According to Vox, American Sniper has a problem. It’s a movie about a black-and-white distinction between good and evil, but it is set almost entirely in the Iraq War, which can only be honestly portrayed in shades of gray.
Faced with a choice between altering its narrative to account for that gray versus altering the facts of history, the film chose the latter.
Vox states the movie doesn’t care about honesty: in its retelling, Iraq was a fight of Good Americans against Bad Terrorists, led by Chris Kyle, the “Good-est” American of them all.
The result is a sort of “Hezbollah martyr video” for those who watch Fox News; recruitment propaganda for culture-war extremists. In the world of this movie, the Iraq war is an extension of the war on terror; heroes with guns are our only hope of salvation; and anyone who doubts that is part of the problem. And the propaganda is frighteningly effective.
Warning: This article discusses the plot of American Sniper.
The movie’s central metaphor is this:
There are three types of people in the world – wolves, sheep, and sheepdogs. The evil wolves threaten the sheep. The sheep are good people, but vulnerable to harm because they’re too naive to understand that evil exists. That means that it’s up to the sheepdogs to protect them from harm.
In that metaphor, Kyle is America’s border collie, shepherding the weak and vulnerable away from harm. The movie’s Big Bad Wolves are al-Qaeda terrorists.
The sheep would be the other Americans who lack Chris Kyle’s vision and fortitude, and fail to understand that you’re either with us or against us.
That includes fellow US troops who lack Kyle’s skill, or who dare to question the war. Iraqis, by contrast, are not sheep: in this movie they’re either wolves themselves, or nameless collateral damage. Mostly wolves, though.
Vox states that American Sniper stacks its deck, and is using imaginary history and characters to give Kyle a suitably evil foe to fight.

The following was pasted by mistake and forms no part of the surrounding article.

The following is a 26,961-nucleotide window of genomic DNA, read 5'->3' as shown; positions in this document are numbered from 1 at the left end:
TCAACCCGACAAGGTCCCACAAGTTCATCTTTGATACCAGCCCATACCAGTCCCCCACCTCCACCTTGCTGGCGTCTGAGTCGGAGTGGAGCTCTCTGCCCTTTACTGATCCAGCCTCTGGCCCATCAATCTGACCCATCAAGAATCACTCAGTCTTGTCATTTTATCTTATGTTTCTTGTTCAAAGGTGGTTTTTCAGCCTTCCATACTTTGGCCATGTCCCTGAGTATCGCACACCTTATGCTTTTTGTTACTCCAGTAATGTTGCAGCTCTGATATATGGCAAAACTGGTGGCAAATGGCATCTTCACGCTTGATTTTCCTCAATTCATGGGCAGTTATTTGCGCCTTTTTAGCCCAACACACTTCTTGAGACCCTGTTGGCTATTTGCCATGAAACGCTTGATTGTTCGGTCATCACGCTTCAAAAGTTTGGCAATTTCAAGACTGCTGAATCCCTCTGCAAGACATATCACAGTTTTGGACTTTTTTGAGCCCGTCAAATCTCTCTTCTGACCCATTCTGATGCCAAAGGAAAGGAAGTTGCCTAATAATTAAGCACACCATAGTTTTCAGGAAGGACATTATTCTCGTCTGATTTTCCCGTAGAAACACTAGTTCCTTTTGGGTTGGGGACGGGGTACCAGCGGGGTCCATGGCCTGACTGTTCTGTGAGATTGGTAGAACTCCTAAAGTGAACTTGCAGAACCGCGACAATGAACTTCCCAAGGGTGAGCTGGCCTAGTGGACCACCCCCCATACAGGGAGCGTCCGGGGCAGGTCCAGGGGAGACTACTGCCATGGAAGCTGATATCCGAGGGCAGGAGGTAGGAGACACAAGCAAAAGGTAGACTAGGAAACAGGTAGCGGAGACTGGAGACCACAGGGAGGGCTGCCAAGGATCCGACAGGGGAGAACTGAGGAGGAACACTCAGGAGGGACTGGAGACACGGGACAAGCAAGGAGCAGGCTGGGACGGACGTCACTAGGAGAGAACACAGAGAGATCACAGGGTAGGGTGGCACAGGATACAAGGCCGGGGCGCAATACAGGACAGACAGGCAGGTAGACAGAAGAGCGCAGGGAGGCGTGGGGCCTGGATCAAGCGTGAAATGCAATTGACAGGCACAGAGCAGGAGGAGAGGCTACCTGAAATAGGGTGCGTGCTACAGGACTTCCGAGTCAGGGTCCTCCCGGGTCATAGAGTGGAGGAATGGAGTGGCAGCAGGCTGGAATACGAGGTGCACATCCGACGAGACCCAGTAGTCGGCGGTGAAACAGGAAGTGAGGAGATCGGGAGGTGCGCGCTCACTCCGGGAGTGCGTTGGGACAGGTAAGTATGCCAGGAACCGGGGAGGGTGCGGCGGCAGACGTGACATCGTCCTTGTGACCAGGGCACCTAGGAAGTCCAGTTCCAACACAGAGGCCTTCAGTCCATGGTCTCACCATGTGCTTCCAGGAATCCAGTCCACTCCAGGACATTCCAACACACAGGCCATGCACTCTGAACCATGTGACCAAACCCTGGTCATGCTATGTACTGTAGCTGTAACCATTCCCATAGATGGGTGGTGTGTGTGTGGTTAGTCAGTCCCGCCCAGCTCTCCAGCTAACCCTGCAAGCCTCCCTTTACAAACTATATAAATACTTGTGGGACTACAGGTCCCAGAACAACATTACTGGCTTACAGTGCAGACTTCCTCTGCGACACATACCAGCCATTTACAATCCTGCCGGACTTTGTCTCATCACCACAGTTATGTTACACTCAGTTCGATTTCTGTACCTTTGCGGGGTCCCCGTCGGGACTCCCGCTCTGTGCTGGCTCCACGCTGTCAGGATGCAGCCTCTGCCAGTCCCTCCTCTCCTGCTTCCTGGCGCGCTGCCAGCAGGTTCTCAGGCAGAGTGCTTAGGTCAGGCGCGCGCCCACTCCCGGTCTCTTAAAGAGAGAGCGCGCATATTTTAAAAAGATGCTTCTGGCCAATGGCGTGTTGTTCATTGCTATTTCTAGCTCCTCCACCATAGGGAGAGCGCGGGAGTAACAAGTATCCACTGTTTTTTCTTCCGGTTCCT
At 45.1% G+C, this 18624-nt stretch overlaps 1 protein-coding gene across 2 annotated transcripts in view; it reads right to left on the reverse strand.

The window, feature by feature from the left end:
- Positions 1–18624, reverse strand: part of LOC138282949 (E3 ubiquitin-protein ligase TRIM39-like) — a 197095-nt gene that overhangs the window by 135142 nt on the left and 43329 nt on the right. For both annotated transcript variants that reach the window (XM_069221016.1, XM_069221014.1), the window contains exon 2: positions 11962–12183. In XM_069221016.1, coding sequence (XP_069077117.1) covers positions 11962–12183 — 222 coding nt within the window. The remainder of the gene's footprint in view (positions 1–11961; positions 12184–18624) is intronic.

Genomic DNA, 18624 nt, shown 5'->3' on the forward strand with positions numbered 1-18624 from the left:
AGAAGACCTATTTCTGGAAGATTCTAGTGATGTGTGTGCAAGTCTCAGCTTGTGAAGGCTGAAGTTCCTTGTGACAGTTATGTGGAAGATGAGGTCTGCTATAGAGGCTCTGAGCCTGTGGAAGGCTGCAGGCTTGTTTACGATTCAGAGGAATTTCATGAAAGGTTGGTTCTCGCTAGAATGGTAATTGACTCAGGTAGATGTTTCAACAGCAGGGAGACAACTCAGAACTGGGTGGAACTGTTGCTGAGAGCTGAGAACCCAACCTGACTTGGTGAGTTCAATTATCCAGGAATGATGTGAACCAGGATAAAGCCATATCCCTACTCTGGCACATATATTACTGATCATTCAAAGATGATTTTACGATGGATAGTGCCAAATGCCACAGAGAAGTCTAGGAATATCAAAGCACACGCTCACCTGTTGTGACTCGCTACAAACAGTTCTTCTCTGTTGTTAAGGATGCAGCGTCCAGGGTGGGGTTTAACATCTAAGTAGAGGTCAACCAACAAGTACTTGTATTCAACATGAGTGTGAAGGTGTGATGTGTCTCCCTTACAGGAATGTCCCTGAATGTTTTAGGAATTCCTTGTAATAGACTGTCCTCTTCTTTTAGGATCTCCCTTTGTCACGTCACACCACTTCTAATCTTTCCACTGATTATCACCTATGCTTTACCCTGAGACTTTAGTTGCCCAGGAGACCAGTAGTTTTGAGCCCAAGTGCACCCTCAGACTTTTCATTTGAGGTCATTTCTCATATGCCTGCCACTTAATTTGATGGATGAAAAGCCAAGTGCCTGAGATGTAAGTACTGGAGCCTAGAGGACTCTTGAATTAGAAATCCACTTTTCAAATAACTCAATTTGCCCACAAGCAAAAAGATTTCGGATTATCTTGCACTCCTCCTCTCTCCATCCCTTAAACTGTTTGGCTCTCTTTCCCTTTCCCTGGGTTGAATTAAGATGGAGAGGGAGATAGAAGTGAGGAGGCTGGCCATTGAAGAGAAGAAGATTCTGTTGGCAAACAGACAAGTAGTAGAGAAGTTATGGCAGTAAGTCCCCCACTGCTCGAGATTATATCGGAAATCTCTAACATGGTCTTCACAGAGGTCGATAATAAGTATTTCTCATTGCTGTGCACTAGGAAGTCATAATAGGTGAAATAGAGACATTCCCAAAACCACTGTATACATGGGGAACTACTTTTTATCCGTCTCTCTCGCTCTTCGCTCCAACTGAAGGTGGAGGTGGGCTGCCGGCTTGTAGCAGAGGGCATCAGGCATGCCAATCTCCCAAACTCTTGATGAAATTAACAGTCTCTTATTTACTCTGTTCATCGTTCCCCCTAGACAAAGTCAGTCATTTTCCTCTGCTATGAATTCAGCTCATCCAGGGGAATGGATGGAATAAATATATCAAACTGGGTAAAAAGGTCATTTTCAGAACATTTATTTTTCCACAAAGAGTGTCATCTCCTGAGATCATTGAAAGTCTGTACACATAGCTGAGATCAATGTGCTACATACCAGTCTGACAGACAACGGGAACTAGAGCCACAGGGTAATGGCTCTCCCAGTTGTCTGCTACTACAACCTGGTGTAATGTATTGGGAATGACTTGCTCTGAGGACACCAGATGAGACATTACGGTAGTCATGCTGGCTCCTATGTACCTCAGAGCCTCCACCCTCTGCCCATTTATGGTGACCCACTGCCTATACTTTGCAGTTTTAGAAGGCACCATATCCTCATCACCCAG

It’s never good to see a movie falsify a true story, and American Sniper‘s disdainful attitude towards the truth is especially disingenuous in light of its broader narrative: “you’re either with us, or you’re a naive sheep.”
To maximize the bigness and badness the enemy, American Sniper rewrites history, turning the Iraq War into a legitimate response to the attacks of September 11, 2001.
The film finds time for entire scenes of Kyle viewing TV news reports about al-Qaeda’s 1998 bombings of US embassies, and the planes hitting the Twin Towers on 9/11. When Kyle gets to Iraq, his commander explains that they are hunting the leaders of al-Qaeda in Iraq. The inference we’re supposed to gather is clear: that Kyle is fighting the same people who attacked America in 1998 and 2001.
By contrast, the actual reasons for the Iraq war go unmentioned. The words “weapons of mass destruction” are never uttered in the movie. Nor are “Saddam Hussein,” “George Bush,” “Sunni,” or “Shia.”
The movie also makes no mention of the lawsuit brought by former pro wrestler Jesse Ventura against Kyle, and the film also makes no mention of Kyle’s killer, former Marine Eddie Ray Routh.
On an episode of his podcast We the People with Jesse Ventura, Ventura explained there were still many “misconceptions” about his recent lawsuit.
According to People Magazine, Ventura claimed Kyle falsely accused him of saying he hates America and that the SEALs “deserve to lose a few” in the war. Ventura was awarded $1.8 million in damages: $500,000 for defamation and $1.3 million for unjust enrichment.
According to Vox, in real life, Chris Kyle argued that America owed its troops support because those troops did not get to choose the wars they fought, or the strategy they followed: they wrote the government a blank check for their lives and waited to see if it would get cashed.
Vox: “There’s a very interesting movie to be made about that idea, and what it means to be heroic during a misguided war. American Sniper isn’t it.”